WOW! Once again, my gorgeous wife and I went ‘home’ to visit her parents in Sankt Gallen, Switzerland. I’ve learned a couple of things about caching in Switzerland: Firstly, no matter where you go, you’re always going UPHILL!!! No matter what direction you take, no matter where you go, regardless of how you plan your caching day, you’re always going UPHILL!!!! Secondly, Swiss cachers almost NEVER make even a traditional cache easy to get to, or find. They really seem to like to add puzzle elements into traditional caches. The Swiss cachers, obviously, don’t have access to the ammo cans that are often found here in the U.S. However,
it’s not unusual to come across a German Army mess kit. They’re not bad, but they don’t have the gasket that ammo cans have. Equally ubiquitous are the Tupperware-type containers. Lastly, no matter where I cached, there was always a breathtaking view! If you can travel to only one place in Europe, do yourself the favor and go to Switzerland!!!!
Caching in Europe is so cool because history is always around you! Being a Catholic, I found myself stopping in every church and cathedral I could find. I don’t think one of them were build after 1600!!!! Sankt Gallen, Switzerland, is named after the saint who lived in the area in 612 A.D.!!!!!!
Here’s another cool cache in Switzerland, GCZYYR, a cool multi-cache designed around a bridge that was built in the 1700′s! Again, being in Europe, almost every geocache has a sense of history about it, if you’ll just look around a little!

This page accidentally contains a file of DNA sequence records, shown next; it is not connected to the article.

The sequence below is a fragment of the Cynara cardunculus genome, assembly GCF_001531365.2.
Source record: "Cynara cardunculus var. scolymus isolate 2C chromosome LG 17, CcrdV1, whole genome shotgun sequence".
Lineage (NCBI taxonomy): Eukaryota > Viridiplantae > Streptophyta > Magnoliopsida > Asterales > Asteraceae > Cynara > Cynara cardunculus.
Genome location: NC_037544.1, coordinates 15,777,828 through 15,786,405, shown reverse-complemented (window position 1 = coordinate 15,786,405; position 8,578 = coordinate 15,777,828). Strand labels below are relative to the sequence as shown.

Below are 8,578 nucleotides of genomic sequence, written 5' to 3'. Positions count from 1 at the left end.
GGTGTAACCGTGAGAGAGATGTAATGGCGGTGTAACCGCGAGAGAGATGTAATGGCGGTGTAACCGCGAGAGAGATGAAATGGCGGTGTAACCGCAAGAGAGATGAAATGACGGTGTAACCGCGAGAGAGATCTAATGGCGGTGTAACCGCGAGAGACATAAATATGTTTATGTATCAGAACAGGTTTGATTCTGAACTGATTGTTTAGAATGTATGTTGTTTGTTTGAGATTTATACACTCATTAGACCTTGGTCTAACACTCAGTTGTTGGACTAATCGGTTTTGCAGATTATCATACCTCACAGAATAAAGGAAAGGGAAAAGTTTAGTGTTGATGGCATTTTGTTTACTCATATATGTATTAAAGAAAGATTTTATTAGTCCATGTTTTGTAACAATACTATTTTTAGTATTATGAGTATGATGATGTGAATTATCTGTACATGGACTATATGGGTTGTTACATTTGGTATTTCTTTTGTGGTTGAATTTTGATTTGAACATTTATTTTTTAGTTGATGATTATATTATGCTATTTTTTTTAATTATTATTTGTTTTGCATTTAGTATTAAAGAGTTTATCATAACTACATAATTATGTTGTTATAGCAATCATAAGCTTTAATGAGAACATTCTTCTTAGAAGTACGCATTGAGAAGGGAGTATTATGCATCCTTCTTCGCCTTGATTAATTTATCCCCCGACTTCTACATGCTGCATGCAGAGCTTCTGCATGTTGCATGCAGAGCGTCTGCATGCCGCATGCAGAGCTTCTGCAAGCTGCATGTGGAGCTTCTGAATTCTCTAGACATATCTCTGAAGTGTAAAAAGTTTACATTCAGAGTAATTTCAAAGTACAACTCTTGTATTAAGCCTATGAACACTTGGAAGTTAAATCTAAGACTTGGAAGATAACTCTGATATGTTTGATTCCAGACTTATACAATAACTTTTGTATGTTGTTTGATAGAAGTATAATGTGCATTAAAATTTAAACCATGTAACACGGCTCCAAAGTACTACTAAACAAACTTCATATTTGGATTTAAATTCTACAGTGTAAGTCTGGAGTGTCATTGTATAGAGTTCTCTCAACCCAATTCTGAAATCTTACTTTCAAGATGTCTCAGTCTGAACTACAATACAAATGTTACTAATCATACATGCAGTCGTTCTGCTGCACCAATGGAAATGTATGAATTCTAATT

Something else that makes caching in (non-English-speaking) Europe a little more difficult is translating the geocaching
web pages!!!!! Okay, I’ve tried machine translation through Alta Vista. That works fairly well, but if you’re working (especially) a complicated puzzle cache, this probably won’t work very well. Remember, languages tend to be highly
idiomatic. For example, if I told you I throw everything into my geocaching backpack along with the kitchen sink, you’d understand to mean I put EVERYTHING in my pack. However, automated translation wouldn’t pick up that idiom, and the meaning is lost. My wife and her parents are born and raised Berliners (East Berlin, that is!), and they have difficulty in translating geocaching web pages because they aren’t cachers (though their English is excellent).
Here are some photos of my latest caching spree during the CHRISTmas season in Switzerland!!!!